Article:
Full integration of Axis and Center for Mental Health – The Magazine

Axis Well being System has accomplished its integration with the Psychological Well being Middle. The 11 clinics clustered throughout the West Slope will probably be below the hub title. (photograph courtesy)

Partnership expands Axis Well being System service space to 11 counties on the West Slope

Axis Well being System and Middle for Psychological Well being have accomplished a merger that can increase operations, in keeping with the July 5 announcement.

The Psychological Well being Middle, which has places in Montrose, Delta, Johnson, Hinsdale, San Miguel and Ouray counties, will function because the Axis Well being System with none disruption to providers or location, in keeping with a press launch.

Axis already serves La Plata, San Juan, Dolores, Archuleta and Montezuma counties, and can now have amenities in 11 Colorado counties with greater than 400 workers.

Axis supplies built-in well being providers together with main care, pharmacy, oral well being and behavioral well being. Their headquarters will stay in Durango. The employees will stay within the varied clinics.

Because of the merger, the well being nonprofit is anticipated to serve greater than 18,000 individuals throughout the area yearly, up from 13,000 individuals per 12 months previous to the merger, Axis spokeswoman Haley Leonard Saunders stated.

She stated the 2 organizations have been companions in offering well being providers and coaching for 22 years.

“We have added extra expertise to our crew and labored collectively for a very long time and it made sense,” Saunders stated. “By bringing the organizations collectively, we’re capable of increase affected person providers and obtain systemic enhancements.”

Consolidation supplies efficiencies and improved entry to providers for sufferers.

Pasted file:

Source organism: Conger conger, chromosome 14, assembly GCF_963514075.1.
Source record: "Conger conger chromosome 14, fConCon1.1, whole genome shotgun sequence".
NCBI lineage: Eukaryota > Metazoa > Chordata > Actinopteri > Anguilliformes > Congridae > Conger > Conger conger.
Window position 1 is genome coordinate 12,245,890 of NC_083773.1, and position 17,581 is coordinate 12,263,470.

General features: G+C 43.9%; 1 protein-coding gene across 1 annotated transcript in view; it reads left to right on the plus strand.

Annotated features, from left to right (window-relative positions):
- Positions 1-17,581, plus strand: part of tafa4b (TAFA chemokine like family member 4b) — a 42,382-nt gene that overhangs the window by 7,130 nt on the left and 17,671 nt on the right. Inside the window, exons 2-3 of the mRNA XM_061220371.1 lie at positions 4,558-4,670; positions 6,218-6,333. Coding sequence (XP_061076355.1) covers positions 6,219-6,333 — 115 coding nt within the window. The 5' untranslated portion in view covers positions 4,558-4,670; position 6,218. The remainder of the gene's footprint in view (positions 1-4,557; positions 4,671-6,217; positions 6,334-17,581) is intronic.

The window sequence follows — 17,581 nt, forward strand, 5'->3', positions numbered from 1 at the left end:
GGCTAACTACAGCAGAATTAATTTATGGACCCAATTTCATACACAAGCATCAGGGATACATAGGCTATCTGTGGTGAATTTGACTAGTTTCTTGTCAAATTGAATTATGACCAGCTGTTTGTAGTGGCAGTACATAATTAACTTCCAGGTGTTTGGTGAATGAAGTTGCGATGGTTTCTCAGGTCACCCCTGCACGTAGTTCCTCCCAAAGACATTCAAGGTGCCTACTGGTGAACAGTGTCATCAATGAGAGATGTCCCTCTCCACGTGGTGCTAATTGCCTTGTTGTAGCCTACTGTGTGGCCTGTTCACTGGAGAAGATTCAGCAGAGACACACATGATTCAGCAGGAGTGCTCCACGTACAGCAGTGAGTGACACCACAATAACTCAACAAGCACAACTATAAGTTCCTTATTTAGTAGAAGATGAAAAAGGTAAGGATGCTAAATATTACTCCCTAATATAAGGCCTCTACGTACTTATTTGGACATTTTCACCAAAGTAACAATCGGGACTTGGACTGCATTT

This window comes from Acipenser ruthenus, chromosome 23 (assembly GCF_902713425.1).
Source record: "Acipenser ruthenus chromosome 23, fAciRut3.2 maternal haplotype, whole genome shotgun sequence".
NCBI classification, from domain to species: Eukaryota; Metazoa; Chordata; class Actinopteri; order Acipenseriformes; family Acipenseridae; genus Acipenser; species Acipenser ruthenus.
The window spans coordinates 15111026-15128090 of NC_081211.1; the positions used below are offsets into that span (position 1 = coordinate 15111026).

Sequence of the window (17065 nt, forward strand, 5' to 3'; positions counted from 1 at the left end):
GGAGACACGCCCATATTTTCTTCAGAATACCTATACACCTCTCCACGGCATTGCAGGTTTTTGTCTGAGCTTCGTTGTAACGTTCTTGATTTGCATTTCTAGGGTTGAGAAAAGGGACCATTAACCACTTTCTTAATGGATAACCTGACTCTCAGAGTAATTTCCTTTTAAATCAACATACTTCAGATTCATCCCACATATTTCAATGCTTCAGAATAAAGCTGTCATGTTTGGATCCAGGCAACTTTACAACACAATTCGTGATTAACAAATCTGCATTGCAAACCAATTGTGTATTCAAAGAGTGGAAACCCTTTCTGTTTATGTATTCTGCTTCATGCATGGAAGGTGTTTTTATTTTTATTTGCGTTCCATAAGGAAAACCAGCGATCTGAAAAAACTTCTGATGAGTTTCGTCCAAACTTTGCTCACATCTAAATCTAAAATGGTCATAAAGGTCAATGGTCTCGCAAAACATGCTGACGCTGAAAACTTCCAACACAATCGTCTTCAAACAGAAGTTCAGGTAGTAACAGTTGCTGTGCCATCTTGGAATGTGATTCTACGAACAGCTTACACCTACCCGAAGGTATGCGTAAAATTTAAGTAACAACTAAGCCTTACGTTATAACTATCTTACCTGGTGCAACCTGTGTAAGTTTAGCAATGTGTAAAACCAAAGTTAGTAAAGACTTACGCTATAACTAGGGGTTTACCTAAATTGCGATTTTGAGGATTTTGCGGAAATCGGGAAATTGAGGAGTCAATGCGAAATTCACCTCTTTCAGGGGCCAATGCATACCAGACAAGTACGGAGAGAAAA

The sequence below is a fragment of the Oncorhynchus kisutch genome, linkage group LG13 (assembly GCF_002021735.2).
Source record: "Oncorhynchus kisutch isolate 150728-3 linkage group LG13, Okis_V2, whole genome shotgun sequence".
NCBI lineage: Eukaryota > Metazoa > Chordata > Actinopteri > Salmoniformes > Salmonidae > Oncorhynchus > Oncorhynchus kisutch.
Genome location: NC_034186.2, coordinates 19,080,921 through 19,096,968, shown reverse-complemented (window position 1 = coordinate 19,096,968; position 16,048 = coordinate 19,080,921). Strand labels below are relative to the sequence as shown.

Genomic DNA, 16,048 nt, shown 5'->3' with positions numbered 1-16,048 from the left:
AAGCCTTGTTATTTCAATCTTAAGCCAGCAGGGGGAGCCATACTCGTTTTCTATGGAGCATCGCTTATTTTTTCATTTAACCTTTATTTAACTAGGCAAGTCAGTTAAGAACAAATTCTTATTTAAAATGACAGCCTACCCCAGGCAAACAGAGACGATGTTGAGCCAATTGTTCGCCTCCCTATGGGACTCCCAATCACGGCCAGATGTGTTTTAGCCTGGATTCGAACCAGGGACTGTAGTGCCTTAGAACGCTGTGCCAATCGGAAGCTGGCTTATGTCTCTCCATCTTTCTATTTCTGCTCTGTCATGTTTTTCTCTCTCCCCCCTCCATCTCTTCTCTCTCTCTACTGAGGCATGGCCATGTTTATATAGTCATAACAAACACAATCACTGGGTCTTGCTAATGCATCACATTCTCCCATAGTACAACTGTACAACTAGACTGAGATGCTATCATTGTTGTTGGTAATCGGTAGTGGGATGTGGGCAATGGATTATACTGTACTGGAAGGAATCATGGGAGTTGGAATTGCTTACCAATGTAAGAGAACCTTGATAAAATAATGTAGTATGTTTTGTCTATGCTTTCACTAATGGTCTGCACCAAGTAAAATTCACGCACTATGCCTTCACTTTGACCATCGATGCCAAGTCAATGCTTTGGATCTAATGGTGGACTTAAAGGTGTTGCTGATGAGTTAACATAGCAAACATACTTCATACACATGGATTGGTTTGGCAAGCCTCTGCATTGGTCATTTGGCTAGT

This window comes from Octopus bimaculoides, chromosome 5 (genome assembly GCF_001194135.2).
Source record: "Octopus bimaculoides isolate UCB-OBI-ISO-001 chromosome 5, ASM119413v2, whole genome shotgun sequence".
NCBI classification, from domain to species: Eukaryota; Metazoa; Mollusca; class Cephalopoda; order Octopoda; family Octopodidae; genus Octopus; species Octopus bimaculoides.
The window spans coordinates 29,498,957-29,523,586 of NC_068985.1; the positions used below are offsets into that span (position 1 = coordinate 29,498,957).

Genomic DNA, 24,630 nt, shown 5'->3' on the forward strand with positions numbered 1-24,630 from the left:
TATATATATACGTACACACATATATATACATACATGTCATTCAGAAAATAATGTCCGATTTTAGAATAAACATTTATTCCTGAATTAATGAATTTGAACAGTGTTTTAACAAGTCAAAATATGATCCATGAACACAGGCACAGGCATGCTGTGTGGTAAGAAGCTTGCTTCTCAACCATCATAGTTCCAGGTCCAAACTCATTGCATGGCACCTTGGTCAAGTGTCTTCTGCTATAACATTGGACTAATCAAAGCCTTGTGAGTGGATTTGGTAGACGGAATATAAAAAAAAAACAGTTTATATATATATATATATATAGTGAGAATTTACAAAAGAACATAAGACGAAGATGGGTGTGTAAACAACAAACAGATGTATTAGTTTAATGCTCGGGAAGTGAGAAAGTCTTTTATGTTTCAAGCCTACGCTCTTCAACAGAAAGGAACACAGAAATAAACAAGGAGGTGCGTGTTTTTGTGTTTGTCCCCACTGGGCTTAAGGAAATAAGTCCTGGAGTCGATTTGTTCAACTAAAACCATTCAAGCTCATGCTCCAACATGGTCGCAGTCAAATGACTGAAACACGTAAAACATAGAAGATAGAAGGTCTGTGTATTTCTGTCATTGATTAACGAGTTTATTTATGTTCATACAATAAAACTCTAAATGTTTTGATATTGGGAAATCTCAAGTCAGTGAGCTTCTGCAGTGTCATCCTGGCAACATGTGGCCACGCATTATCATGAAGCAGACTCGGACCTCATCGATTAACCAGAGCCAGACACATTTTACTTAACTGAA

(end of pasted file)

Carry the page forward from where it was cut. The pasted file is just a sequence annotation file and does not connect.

“We consider we are able to leverage extra employees and know-how to make a larger influence on our sufferers’ well being and high quality of life,” stated Shelley J. Spalding, former CEO of the Middle for Psychological Well being. The merger creates a possibility to work inside our communities with completely different assets whereas persevering with to hunt artistic options and partnerships to bridge the gaps.”

Axis CEO Shelly Burke will proceed to steer the mixed operations. Spalding will probably be chairman of the board.

“Healthcare supply should evolve with the altering wants of business and our societies. This merger permits us to come back collectively to construct a stronger and extra resilient healthcare system.” “Our mission is to make a tangible distinction within the lives of our sufferers, and scaling up is likely one of the instruments we are able to use to proceed to supply high quality care that’s inexpensive and accessible.”

Dentist Kristen Hines exhibits an examination room throughout a tour of the Axis Well being System’s oral well being clinic. Haynes is the dental director of the brand new clinic, which can open July 18 within the Commons Constructing at 701 Camino del Rio, Suite 316. Clinic hours will probably be 8 a.m. to five p.m. Monday via Friday. Name (970) 335 2442 to make an appointment.